Above all the NC100 was small with an A4 sized footprint; it was also light and genuinely easy to use with a near full size QWERTY keyboard. Alan Sugar’s 5-minute claim was actually on the pessimistic side; most users could probably get it to do something useful in under 2 minutes, without any assistance. To compose a letter, say, all you had to do was press the On button and simple on-screen graphics showed which coloured buttons to press (yellow & red for the word processor). The next screen suggested that you give the new document a name then press Return, and you are ready start typing. More options are printed underneath the screen so there is no almost no need to remember commands or consult the instructions. For example, to spell check your document, simply press the yellow & 1 keys and the 48,000-word dictionary gets to work. It also has a surprisingly good assortment of advanced WP functions including Find and Replace, Block Move, Copy and Delete, bold, italic and underline fonts and merge contacts from the address book. The 64kb of built in memory sounds pitiful by current standards but that was more than enough to store scores of letters and documents. If you ran out of space there’s a slot on the side for a PC Card memory expansion module (up to 1MB).


Although the NC100 was powered by an ageing and comparatively slow Z80 8-bit processor it didn’t really matter to most users and it still had a lot going for it. It certainly didn’t suffer from the usual Amstrad handicap of being designed by or for Alan Sugar, with the inevitable cost and corner cutting that generally entailed. This was an existing product, designed and built in Japan by OEM manufacturer Nakajuma. Naturally it was customised for Amstrad and the UK market but the basic hardware, operating system and core software was tried and tested and common to a number or near identical models sold under a variety names in several other countries.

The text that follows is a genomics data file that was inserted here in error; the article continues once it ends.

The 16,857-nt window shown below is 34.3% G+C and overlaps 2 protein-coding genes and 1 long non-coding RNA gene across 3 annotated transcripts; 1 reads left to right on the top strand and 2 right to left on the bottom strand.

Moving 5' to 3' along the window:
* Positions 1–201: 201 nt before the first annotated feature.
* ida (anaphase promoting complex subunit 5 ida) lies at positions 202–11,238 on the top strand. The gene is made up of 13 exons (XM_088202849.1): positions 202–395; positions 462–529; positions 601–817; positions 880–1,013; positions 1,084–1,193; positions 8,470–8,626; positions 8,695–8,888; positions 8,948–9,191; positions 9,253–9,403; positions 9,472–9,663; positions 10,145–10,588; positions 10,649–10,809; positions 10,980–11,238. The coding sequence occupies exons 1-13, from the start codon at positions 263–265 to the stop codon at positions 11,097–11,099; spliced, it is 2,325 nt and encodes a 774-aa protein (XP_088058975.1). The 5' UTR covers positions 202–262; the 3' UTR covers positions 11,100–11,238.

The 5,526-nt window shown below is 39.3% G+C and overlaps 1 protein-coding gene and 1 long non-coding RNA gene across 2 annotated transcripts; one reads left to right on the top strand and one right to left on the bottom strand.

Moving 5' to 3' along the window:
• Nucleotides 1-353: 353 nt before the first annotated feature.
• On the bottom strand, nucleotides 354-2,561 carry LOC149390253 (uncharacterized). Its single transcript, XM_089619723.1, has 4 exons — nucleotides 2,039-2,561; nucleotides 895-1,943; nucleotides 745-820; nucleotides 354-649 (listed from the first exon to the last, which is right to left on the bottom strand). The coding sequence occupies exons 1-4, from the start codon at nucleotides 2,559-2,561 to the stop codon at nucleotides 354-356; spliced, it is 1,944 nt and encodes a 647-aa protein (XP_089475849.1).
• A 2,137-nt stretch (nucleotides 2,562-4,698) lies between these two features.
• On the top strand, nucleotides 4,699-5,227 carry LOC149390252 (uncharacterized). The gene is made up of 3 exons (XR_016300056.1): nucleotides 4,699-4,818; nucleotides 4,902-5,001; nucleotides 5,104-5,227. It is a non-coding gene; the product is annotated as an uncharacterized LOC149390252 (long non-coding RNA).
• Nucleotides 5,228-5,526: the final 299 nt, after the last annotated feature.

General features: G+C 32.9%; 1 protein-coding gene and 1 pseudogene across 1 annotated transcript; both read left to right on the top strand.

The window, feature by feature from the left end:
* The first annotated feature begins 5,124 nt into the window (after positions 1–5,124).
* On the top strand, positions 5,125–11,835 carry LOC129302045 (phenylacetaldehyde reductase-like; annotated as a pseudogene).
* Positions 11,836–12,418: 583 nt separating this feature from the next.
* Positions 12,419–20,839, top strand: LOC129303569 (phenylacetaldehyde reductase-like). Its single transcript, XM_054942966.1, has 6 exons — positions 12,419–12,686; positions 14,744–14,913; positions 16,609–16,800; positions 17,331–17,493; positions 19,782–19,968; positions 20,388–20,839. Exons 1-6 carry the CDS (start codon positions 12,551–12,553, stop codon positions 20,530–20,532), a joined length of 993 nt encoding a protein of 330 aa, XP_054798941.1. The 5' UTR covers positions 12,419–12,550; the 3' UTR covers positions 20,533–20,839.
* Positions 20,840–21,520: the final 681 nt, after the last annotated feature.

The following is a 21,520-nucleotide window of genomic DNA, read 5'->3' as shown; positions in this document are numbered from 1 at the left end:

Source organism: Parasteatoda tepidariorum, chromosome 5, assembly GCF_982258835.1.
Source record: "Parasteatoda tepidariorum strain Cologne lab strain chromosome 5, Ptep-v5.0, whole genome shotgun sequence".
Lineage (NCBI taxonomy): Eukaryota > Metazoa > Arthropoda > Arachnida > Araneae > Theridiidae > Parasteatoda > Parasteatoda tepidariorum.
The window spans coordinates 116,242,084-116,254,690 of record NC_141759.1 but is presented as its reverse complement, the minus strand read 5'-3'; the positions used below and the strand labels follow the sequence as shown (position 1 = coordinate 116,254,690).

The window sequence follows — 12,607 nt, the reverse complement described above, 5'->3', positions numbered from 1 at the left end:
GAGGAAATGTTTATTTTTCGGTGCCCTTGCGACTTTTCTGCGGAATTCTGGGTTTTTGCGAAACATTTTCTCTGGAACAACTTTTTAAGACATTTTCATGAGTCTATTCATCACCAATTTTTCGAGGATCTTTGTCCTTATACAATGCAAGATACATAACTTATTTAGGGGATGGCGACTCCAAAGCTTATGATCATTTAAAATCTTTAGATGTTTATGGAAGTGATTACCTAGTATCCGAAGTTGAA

This one was found at a large Dorset car boot sale, covered in a thin film of muddy splashes – it had been raining – which probably went some way to explaining the ‘two quid’ asking price. Under the dirt it seemed to be in pretty good shape and there was no corrosion in the battery compartment so it had to be worth a punt. I curbed my usual urge to haggle and the stallholder unexpectedly produced a soft carry case and manual, making it even more of a bargain. After a quick wipe over with Mr Sheen it came up like new and it worked straight off. The only thing that needed replacing was a readily available CR2032 lithium backup battery.